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Notes and Queries. did General L. A. Armistead fight on the Federal side at First Manassas?

General Abner Doubleday, in his Chancellorsville and Gettysburg (page 195), says: “Armistead was shot down by the side of the gun he had taken. It is said he had fought on our side in the first battle of Bull Run, but had been seduced by Southern affiliations to join in the rebellion, and now dying in the effort to extend the area of slavery over the free States, he saw with a clearer vision that he had been engaged in an unholy cause, and said to one of our officers, who leaned over him: ‘Tell General Hancock I have wronged him, and have wronged my country.’ ”

Now, we have only quoted this statement in order to pronounce it without the shadow of foundation, and to express our surprise that a soldier of General Doubleday's position should thus recklessly reflect on the honor of a brave foeman upon the flimsy “it is said,” and the camp rumor of “one of our officers.” But the man who could gravely assert that the Confederates were fighting “to extend the area of slavery over the free States,” is probably sufficiently blinded by his prejudices to believe anything to the detriment of “Rebels.”

Is it still the “Confederate Congress?”

The Army and Navy Journal published recently the following:

There is little said about the ‘Rebel Brigadiers’ in the present Congress, but there is a pretty good number of them on hand--eight in the Senate and thirteen in the House. The Senate has also four Confederate Colonels, one Captain and two privates; and the House has nineteen Colonels, two Majors, seven Captains, one Lieutenant, and fourteen who were privates, or whose rank is not given. Among the Congressmen prominent in the Confederate Government who did not serve in the army are Senator Garland of Arkansas, and Ben Hill of Georgia, who were in the Confederate Senate, Alexander H. Stephens, the Confederacy's Vice-President, Joseph E. Brown, who was the ‘War-Governor’ of Georgia, Singleton of Mississippi, and Vest of Missouri, who were in the Rebel Congress, and Reagan of Texas, who was Postmaster-General of the Confederacy during its whole existence.

We have no doubt that the soldiers on the other side of the Potomac really rejoice that the South has so frequently put into places of honor [285] the men who fought for her, as much as they detest the general custom of the North to pass by her soldiers and honor instead “those who were invisible in war and are now invincible in peace.”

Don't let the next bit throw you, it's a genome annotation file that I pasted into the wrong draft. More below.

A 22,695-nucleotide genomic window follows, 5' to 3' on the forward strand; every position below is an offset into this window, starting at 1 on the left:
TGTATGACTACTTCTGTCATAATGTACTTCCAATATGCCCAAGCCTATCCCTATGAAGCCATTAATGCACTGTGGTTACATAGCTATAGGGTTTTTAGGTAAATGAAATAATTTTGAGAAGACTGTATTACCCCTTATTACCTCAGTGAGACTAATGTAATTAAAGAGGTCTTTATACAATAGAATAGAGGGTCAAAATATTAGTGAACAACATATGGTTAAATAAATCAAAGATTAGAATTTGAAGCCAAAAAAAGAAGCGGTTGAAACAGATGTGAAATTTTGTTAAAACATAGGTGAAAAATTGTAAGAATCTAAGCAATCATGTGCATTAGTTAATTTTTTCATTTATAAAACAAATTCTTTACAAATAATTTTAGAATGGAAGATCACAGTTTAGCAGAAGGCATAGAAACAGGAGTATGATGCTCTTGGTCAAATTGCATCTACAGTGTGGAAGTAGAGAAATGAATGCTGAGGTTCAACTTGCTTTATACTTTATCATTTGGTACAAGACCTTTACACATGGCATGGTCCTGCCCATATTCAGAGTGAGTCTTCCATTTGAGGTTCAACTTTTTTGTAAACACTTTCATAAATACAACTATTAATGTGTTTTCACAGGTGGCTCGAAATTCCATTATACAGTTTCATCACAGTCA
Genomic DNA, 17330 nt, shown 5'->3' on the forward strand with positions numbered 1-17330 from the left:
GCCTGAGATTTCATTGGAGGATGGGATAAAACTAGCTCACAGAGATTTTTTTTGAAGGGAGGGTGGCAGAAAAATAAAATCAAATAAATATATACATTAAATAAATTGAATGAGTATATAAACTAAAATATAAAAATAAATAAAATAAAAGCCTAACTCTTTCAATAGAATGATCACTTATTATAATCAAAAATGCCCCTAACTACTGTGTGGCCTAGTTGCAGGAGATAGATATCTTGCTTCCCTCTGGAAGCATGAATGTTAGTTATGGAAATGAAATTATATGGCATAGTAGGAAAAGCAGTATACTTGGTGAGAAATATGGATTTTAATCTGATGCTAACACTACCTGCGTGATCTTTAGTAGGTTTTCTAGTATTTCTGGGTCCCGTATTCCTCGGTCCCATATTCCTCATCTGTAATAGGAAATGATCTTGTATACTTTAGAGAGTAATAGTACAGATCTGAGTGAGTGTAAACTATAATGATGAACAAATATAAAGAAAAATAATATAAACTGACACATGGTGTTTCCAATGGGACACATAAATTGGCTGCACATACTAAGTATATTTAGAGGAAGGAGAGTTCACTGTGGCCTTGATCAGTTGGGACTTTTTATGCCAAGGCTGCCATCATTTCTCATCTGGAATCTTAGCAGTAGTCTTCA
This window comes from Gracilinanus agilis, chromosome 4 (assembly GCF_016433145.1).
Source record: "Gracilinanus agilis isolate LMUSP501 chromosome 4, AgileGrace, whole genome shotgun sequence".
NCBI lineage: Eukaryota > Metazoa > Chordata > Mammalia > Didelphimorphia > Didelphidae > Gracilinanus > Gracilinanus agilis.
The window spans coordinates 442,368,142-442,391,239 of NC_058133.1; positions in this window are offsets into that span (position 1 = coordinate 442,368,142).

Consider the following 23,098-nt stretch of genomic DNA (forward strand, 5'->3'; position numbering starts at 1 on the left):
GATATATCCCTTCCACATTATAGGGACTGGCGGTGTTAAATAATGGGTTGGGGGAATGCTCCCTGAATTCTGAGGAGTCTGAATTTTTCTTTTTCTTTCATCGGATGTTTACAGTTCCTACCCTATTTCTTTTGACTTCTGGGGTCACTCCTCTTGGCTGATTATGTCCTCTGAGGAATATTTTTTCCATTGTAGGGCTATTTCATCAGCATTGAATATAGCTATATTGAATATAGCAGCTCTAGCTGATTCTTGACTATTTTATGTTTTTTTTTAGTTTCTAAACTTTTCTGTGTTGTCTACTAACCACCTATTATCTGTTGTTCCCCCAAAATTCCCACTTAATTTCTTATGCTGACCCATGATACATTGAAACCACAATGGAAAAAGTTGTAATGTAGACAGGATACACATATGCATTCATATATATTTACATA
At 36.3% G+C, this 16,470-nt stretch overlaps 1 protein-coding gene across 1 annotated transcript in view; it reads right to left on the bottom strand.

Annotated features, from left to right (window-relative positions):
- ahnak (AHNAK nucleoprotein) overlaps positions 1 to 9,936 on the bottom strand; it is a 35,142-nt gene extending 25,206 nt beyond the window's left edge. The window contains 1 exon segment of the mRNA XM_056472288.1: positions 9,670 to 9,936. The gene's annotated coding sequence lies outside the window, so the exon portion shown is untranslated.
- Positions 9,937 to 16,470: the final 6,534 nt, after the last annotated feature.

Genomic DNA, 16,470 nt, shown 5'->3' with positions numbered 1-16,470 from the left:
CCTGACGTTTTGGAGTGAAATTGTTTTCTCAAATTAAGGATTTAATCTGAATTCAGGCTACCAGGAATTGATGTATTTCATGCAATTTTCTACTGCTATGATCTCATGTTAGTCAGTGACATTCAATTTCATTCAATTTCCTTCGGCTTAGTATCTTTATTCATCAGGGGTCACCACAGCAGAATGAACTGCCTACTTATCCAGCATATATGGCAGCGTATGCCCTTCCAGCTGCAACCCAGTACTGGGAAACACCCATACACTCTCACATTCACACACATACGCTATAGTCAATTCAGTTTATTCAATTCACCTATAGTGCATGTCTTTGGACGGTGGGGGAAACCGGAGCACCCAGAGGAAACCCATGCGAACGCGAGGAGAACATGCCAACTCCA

The Man who saw the Beginning and the End.

Major Wilmer McLean, who died in Alexandria recently, was the man who literally saw the beginning and end of the late war. It was on his farm that the battle of Bull Run was fought, and General Lee surrendered in his house at Appomattox, to which he had moved with his family, in order to be free from the annoyances of the war.

Did the Confederate Authorities ever Refuse any Proposition to Mitigate the Sufferings of Prisoners?

The Michigan Post and Tribune makes the recent speech of President Davis in New Orleans the occasion of a vile attack upon him, and among other slanders prints the following, which we only reproduce in order to brand it as false in every particular, and to ask our readers to turn again to the abundant proofs we have given that the Confederate authorities never refused a proposition looking to the amelioration of the condition of prisoners. The extract is as follows:

A citizen of Andersonville who was in and around the murder ground there during the awful days of 1864, related to the writer hereof, who visited the place a year and a half ago that the horrors of the stockade had incited the people of Americus, twenty miles south of Andersonville, to pity; that they bought and contributed a few carloads of provisions and sent them to the dying men; that the rebel scoundrels refused these generous people the pleasure of relieving the suffering soldiers, and forced them to take their laden cars back to Americus unopened. Jeff Davis's rebel Surgeon-General reported to Jeff Davis's rabble in session at Richmond that the unutterable woe he found at Andersonville should be ameliorated, and that the fields of corn and potatoes which stretched abroad in that vicinity not only would be the means of giving life and health to the starving thousands, but could and should be devoted to that purpose, and yet, not an ear of succulent corn, nor a healthful vegetable of any sort, passed into those gates of death. The Hon. Jefferson Davis himself was enthroned in Richmond during his brief disgraceful reign, and he must have forgotten that in November, 1863, the United States Government sent Captain Irving up the James with the steamer Convoy laden with clothing and [286] provisions for the Union soldiers at Libby and Bell Isle, and that the steamer Convoy returned still laden as she went, the rebel scoundrels at Richmond refusing to allow the goods to be delivered to the sufferers there. History will be obliged to step carefully when she goes over this ground, or she will step on Jeff Davis and the inhuman workers of iniquity who brought the cruel rebellion upon us.

We respectfully ask citizens of Americus to tell if they ever carried provisions to prisoners at Andersonville which they were not allowed to distribute?

And we ask Judge Ould to tell us what he knows about the effort of “the steamer Convoy?”

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